Welcome to my Women Thought Leaders in Horror series where I bring you badass ladies who are transforming the genre of horror. Women worldwide continue to bring their explosive voices to horror in forms of writing, filmmaking, book and film reviews, fine art, and the list goes because we women see no bounds.
I am pleased to bring you the next woman thought leader of horror, Damien Angelica Walters. And yes, you'll need to buckle up.
1. Why horror? What fascinates you about horror and enticed you to write in the genre?
DAW: Good question. I’m honestly not really sure. I grew up watching the old Harryhausen movies on Sunday morning television and I always loved his creatures. The dinosaurs, the sword-wielding skeletons, Medusa, the cyclops, all of them filled me with fear and awe. Then I saw Alien when I was eleven and it scared me to pieces, to the point where I begged my dad to leave the theater halfway through. We did and a week and a half later, after more begging, we went back and saw it again and this time I sat through the whole thing. That same year, I read The Shining, which also terrified me. I’m not sure if I’m drawn to darkness and being scared because of those things or if it was my fascination with darkness and being scared that drew me to them and in the end, I don’t think it necessarily matters.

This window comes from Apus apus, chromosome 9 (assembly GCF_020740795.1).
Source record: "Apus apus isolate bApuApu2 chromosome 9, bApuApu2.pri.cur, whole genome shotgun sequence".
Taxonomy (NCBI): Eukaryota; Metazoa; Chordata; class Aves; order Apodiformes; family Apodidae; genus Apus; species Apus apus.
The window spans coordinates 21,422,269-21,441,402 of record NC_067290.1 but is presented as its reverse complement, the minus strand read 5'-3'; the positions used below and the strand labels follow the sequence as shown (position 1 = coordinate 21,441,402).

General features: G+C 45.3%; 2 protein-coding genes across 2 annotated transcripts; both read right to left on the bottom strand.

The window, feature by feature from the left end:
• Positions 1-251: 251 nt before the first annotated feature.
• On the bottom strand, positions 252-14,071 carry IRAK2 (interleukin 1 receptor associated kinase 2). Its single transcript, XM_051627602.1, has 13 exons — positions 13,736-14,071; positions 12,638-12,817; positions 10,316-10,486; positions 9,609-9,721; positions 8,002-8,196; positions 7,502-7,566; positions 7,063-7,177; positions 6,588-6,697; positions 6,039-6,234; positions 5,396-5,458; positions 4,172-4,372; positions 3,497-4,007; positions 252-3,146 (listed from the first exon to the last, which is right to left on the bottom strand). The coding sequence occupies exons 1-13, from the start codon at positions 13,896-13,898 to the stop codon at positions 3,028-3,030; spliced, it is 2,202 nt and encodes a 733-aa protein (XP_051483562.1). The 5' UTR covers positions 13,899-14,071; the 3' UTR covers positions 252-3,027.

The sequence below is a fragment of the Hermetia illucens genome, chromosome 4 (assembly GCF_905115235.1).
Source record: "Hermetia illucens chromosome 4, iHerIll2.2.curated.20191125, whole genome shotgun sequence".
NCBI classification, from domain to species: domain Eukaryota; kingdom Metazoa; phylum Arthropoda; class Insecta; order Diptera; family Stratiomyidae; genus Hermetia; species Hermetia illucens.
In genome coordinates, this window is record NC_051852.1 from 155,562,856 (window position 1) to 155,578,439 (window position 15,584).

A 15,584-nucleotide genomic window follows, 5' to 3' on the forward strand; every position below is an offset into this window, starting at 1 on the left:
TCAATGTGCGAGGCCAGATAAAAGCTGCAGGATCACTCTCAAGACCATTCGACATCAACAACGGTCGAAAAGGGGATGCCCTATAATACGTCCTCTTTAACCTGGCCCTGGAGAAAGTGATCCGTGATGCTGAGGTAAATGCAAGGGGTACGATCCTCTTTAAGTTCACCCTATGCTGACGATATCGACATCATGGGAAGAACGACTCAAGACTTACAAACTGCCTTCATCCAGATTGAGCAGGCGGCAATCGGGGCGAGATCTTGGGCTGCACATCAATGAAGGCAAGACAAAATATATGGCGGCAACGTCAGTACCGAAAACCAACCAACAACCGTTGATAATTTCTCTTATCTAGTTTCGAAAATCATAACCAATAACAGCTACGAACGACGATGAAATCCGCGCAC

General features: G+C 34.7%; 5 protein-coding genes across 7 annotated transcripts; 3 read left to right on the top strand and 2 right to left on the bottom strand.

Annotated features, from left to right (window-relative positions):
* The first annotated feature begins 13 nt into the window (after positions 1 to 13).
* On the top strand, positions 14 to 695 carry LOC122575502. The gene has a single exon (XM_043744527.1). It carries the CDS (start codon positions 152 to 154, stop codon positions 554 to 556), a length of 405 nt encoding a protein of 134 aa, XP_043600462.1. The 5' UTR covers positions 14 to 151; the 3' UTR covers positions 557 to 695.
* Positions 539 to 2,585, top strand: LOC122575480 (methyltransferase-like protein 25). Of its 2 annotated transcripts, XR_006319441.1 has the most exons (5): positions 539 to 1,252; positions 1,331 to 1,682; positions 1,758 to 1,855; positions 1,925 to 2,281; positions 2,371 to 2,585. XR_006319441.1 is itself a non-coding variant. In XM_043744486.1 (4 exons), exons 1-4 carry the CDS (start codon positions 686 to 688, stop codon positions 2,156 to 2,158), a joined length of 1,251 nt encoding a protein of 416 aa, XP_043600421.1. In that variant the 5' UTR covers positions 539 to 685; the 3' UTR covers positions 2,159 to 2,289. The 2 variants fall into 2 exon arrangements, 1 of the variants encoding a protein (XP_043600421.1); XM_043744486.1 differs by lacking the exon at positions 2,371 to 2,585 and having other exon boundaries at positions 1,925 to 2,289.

2. What is your favorite era of horror and why?
DAW: I enjoy what’s being written now. The genre is bigger and more inclusive and the stories are not the same things recycled over and over again. Women aren’t relegated to victims or love interests or long-suffering or nagging wives while the men get to be the heroes. We’re no longer there to give a man’s story more weight. People of color have starring roles instead of as sidekicks or background characters existing only to die first, although, unfortunately, that still happens far too frequently.
3. What are some of your guilty horror films?
DAW: I try never to feel guilty about movies I enjoy. Some of my favorites include The Witch, The Thing, The Descent, Get Out, I Am the Pretty Thing That Lives in the House, Us, The Babadook, The Blair Witch Project, Rosemary’s Baby, The Exorcist, and of course, Alien.
4. What do you think the genre of horror brings to the world in terms of values, beliefs, impact?
DAW: I think horror often shows the world as it really is. Look at the films Jordan Peele and Jennifer Kent are making. Look at the words written by Victor Lavalle or any of the women I’ve listed below. Doors are opening now, revealing things that have lived for so long in the shadow of the stories by and about straight white men. And I’m not saying that those stories aren’t good or important nor am I disparaging white men, but for a long time that’s all we’ve had and the world is bigger than that. Women, people of color, non-Americans, trans and nonbinary folks experience the world in vastly different ways than white men. It’s important and it helps us grow as people to hear their stories, to see the world as they do.
5. How do you think your writing of horror reflects you as a person or your life overall?